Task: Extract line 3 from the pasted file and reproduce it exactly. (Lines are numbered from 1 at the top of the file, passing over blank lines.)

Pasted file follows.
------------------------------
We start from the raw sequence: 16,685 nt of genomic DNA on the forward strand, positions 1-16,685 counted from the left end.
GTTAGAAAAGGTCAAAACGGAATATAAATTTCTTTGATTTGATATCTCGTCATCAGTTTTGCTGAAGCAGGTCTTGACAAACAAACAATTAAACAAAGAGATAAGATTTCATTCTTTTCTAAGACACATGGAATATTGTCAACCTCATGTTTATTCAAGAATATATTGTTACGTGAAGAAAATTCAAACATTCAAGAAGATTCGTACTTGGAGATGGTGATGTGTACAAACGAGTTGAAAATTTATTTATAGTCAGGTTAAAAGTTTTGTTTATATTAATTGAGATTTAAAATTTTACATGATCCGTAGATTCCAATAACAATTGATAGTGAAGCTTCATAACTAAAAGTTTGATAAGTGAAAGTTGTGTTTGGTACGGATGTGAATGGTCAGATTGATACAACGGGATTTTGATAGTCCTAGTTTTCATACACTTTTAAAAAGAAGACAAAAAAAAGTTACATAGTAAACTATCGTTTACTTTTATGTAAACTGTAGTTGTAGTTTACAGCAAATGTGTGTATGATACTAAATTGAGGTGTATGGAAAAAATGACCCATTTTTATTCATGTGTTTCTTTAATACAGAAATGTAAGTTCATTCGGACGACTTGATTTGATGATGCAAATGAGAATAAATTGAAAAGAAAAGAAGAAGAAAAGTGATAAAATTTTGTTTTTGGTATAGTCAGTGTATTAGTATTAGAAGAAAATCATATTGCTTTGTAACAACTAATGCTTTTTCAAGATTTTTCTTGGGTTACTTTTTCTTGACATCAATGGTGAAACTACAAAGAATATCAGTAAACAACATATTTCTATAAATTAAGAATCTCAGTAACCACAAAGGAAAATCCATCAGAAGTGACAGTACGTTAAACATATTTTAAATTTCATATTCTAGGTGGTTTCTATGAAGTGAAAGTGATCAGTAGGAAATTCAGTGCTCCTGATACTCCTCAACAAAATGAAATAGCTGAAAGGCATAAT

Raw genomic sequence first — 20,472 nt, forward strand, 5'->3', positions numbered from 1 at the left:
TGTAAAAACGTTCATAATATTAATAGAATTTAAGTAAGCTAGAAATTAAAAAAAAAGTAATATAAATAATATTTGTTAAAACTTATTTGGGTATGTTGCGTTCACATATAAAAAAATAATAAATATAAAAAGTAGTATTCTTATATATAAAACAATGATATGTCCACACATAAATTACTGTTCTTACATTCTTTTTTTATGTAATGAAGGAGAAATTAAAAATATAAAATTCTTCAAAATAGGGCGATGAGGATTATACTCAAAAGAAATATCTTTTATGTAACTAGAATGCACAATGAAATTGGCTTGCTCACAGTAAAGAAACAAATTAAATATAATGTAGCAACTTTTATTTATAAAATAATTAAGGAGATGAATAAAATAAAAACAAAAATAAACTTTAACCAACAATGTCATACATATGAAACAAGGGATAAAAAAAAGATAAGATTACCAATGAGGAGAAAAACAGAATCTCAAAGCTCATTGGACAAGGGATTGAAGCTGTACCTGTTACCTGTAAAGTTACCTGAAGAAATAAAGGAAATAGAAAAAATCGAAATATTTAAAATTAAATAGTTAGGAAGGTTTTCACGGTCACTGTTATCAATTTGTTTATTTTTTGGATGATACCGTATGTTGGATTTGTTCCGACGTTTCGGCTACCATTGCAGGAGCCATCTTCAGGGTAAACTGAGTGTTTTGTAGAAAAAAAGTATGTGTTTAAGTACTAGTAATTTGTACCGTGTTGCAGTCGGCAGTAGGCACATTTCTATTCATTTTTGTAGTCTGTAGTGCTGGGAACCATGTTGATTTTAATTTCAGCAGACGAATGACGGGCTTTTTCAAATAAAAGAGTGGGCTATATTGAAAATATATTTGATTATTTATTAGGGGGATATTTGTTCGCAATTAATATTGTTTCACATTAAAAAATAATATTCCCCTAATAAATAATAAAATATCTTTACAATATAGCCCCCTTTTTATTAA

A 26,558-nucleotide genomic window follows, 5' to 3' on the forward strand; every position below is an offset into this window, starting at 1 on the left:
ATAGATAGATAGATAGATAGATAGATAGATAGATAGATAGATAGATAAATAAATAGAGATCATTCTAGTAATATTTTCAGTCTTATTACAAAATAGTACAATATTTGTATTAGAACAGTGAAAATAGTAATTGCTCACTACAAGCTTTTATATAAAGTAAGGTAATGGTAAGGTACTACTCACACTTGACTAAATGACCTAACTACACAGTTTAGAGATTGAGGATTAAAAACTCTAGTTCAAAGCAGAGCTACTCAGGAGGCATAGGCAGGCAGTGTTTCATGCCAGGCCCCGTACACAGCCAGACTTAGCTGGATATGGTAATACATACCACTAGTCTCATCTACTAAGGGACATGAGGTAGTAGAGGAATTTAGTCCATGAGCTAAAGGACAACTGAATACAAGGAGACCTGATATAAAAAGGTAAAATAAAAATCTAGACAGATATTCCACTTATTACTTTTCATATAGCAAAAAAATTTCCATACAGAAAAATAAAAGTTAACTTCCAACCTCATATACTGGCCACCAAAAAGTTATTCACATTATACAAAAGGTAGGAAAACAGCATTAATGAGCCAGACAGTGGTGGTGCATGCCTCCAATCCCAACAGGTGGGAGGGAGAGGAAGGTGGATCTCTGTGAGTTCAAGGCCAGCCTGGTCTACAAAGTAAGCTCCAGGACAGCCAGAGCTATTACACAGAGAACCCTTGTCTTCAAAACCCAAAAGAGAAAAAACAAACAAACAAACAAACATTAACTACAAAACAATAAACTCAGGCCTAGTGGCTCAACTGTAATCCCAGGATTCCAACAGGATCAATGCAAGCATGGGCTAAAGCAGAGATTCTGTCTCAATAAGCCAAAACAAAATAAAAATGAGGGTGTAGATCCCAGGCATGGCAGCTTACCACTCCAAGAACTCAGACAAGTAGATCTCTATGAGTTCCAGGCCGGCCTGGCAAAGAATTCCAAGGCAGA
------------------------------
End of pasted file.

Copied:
Raw genomic sequence first — 20,472 nt, forward strand, 5'->3', positions numbered from 1 at the left: